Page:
She and I went to the cashpoint at the same time. "You're a right fittie, you are," I said. "Are you from Blackburn?" "Yes, we've come here for the day. We're out on the lash. Blackburn's a bit shit." The giddiness of starting drinking early, my drinks spiked by the knowledge that I now have no income at all; her un-offered, imprisoned tits. We walked back, and she looked just as desirable from behind.


Last Sunday afternoon, and I am sat at the table opposite my youngest, who is revising, ploughing through Aristotelian virtue ethics and logical criticisms of postmodernism, (if all knowledge is socially constructed, how can the assertion that all knowledge is socially constructed be true?) while I strike a rather ridiculous figure with my bulbous headphones on, listening to Pakistan achieving an unlikely victory over India in the cricket. Radiant last days of my daughters being in Lancaster.


I was walking home in last week's drizzle, and a man fell in with me, saying that he'd dislocated his shoulder. "You want to get yourself to hospital mate," I said. He carried on talking as we went over the canal bridge. It wasn't dislocated -- he wasn't in enough pain.

"I'm off up here," I said, and then with an immediate prelude I can't remember, we ended up snogging each others' mouths off whilst stood in the middle of the street. He got hold of my hand, which was cupped round his jaw to push him onto me more, and pushed it down his trousers. He had a lovely cock, smooth and hard, and I started wanking him slowly, wondering whether this might be a good time to tell him about something I'd love to do, but we won't sully a family blog such as this with my sordid imaginings.

But then a car came -- rather than him. I withdrew my hand and said "we'd better be careful here." We parted without saying anything, and I walked the fifty yards to the girls' house.

I told Kitty and Wendy about it when we went down The Fur Coat and No Knickers Arms yesterday. Wendy said "how would you have explained it had you seen one of your girls?" which was a point I hadn't considered. Does one really consider anything when you're snogging and wanking a man off in the street at 6 o'clock on a rainy Thursday evening? "I'd have told them I was helping him get his money out of his pocket."


On Wednesday, I had an interview at Pax Feel Man, a chain of photography studios that do passport photos and printouts of photos for people who photograph each other having a good time rather than having a good time. I felt sorry for my interviewer. She was overfilled into one of the optimistic dresses that fat girls force themselves into. I was led up the the back of the shop, and up two rickety sets of fire escape steps. She ushered me forward before her, not wanting me to see her bulk clambering up the steps.

We chatted for seventy minutes, and I enjoyed talking to her, truth and lies the warp and weft of my side of the conversation.

My cv is almost entirely made up. My most recent invented employer is the Amalfi Cafe in [...]. "Whereabouts was it? I know [...] a bit." I was prepared for this, having researched retail units for rent there.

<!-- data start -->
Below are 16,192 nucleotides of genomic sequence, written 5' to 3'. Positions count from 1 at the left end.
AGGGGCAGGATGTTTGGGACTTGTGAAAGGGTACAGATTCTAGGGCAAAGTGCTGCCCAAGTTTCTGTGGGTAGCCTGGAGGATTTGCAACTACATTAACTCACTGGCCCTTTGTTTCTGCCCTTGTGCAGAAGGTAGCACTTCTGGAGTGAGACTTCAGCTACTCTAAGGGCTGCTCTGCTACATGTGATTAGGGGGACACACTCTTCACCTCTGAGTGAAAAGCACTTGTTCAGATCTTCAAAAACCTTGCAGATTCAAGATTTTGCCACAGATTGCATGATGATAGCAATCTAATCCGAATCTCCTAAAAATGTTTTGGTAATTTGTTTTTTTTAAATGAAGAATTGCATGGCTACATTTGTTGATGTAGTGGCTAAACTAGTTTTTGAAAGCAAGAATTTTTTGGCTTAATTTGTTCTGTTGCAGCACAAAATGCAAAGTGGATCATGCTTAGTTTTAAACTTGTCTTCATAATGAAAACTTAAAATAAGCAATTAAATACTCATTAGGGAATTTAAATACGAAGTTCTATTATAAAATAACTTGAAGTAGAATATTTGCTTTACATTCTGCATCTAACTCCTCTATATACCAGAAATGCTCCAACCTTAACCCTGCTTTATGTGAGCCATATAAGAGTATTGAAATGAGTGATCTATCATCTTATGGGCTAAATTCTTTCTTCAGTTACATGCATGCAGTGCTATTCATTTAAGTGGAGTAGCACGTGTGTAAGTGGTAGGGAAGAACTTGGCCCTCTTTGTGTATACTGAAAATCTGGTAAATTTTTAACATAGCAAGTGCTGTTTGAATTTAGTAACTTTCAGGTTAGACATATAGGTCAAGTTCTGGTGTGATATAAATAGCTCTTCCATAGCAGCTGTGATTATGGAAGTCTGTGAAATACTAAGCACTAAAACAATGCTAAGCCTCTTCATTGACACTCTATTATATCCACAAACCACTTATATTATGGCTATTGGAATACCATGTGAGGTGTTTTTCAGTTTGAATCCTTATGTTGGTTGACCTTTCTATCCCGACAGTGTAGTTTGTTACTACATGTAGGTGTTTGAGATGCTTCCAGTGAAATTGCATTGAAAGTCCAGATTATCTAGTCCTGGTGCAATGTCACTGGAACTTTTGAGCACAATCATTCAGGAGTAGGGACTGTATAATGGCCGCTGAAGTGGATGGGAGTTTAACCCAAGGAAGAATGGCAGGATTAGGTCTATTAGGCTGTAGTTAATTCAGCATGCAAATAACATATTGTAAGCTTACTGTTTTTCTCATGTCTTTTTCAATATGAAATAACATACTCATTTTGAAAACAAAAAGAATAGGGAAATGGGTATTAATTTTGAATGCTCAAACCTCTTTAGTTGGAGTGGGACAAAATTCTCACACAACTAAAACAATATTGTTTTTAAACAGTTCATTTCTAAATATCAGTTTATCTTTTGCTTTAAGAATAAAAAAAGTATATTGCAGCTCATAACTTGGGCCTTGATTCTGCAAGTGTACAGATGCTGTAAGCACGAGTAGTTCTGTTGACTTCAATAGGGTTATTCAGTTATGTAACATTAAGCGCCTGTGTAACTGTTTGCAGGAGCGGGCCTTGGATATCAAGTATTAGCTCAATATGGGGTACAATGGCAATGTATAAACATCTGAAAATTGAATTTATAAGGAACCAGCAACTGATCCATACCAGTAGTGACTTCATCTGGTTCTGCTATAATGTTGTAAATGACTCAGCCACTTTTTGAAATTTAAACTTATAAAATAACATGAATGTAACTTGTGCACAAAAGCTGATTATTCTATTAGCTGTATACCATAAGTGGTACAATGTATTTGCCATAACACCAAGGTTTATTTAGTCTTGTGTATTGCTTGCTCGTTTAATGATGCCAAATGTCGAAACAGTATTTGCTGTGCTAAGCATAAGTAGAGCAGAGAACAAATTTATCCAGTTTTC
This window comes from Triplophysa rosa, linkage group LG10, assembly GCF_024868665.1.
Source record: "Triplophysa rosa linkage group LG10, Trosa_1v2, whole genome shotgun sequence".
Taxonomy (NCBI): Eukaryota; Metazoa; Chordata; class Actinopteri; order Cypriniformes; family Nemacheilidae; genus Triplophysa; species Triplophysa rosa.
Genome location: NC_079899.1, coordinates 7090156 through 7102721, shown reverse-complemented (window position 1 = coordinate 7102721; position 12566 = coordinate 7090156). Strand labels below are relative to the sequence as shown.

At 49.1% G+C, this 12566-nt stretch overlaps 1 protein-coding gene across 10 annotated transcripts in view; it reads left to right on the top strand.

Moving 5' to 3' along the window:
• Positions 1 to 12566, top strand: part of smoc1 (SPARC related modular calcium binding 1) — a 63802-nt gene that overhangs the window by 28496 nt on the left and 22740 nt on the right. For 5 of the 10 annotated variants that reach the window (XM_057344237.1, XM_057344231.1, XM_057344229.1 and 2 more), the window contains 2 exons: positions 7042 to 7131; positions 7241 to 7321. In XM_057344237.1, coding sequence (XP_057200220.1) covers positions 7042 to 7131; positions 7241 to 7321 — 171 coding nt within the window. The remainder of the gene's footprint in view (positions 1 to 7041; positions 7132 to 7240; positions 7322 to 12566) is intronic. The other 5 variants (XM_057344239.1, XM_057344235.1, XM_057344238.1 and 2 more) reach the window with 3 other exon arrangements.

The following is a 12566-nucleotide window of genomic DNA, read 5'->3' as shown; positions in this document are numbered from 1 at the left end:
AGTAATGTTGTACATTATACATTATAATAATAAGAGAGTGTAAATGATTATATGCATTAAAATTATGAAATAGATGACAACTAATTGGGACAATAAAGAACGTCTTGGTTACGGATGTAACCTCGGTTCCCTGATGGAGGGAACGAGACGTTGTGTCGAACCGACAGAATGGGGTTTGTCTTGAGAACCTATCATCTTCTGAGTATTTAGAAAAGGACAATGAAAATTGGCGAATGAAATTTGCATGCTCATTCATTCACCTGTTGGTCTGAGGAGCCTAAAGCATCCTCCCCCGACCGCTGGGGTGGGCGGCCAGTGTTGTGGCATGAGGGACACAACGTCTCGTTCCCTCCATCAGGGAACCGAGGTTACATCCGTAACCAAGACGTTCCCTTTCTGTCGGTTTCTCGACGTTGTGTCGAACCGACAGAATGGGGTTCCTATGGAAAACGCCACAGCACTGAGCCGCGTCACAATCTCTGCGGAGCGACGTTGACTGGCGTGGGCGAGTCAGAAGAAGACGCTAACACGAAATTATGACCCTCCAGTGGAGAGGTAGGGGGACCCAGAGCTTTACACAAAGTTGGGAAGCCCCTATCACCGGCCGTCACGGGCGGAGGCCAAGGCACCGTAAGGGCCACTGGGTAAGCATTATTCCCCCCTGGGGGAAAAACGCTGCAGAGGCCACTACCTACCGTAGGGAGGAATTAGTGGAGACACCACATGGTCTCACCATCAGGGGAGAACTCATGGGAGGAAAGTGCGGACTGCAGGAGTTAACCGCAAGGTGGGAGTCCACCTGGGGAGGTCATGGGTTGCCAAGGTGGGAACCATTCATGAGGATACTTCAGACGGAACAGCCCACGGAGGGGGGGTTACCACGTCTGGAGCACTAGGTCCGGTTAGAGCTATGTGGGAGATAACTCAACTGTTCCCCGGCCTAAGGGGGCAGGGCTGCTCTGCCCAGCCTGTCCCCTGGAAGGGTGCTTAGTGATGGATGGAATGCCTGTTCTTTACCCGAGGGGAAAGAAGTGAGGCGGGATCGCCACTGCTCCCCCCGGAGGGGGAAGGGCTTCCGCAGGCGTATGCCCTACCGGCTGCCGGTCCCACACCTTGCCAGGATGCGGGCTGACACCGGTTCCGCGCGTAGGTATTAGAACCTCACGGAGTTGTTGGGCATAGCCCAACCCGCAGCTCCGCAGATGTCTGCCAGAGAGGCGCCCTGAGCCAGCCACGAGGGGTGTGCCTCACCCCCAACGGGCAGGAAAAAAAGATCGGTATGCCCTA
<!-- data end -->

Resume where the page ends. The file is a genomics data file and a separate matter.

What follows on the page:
"You know when you come out of the main Wetherspoons," I prompted, "and you turn right, then right again, and you come on to a little street..." "Ah, I think I remember the place you mean." No you don't love, because it never existed.

Thirteen other applications currently live. One's for a Trainee Substance Abuse Counsellor. At least I'd be excused the practical module.


We had a power cut in Lancaster for about four hours the other day. No traffic lights; alarms shrilling all over town. In The Dun Cow they'd arrayed a constellation of tea lights. I watched an eyebrowless barmaid using her phone to calculate the change she needed to give me on a 2.75 pint from the 3.00 that I'd given her.

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A friend in need is a pain in the arse

  Mon 5th June 2017

Wednesday
There are Syrians in dinghies tonight hoping that that's Malta over there, but relativism isn't any use in quashing one's own moaning.

The worst thing about not knowing where I'll be sleeping from Saturday night is not the consuming worry that that causes, but the amazing realisation that my closest friends are reluctant to have me littering the settee for a few days. I find it difficult to ask for help as it is, and the slightest hesitation in it being offered is reason enough to make me swear never to request it again.

Everyone is "sure it'll work out." Everyone except me knows I will be fine. Everyone thinks someone else can put me up for a bit. I'm being passed around like the unwanted parcel, and the music isn't stopping.

I keep wondering if it's me, whether I am making an unreasonable request, but I would never leave a friend to fend for themselves, saying "it's a bit difficult". People whom I've known for two hours, and internet phantoms I had never met before I opened the door to them, have had my settee when they've needed it.

Something has shifted. I can't, at the moment, think how we'll resume the status quo ante. And in this way, completely unexpectedly, I find signposted my way out of love with Wendy.

Kitty and Wendy did today say that they could lend me the money for a deposit on a room or flat, which is kind of them, since they hardly earn anything; they've also offered to loan me the £50 I'll need to put down immediately should the property guardian place I'm looking at this morning be offered to me. With this new-found backing I have requested viewings on seven places, but it's a nerve-wracking schedule, to start looking for somewhere to move into on Saturday, on Wednesday.


Thursday
I went round to see the property guardian place. It's a two-bed terraced house on a steeply sloping street in a middling part of Lancaster, where a diacritical mark is a bad result in one of your GCSEs. It's in a mess, a dead shoal of post on the mat and smears of paint pot samples on the walls attesting to abandoned decorating. The real draw though is the little south-facing garden out the back, which needs Prosecco and cricket commentary and barbecues -- and alas -- Wendy, with her untouchable summer dresses and their untouchable hems.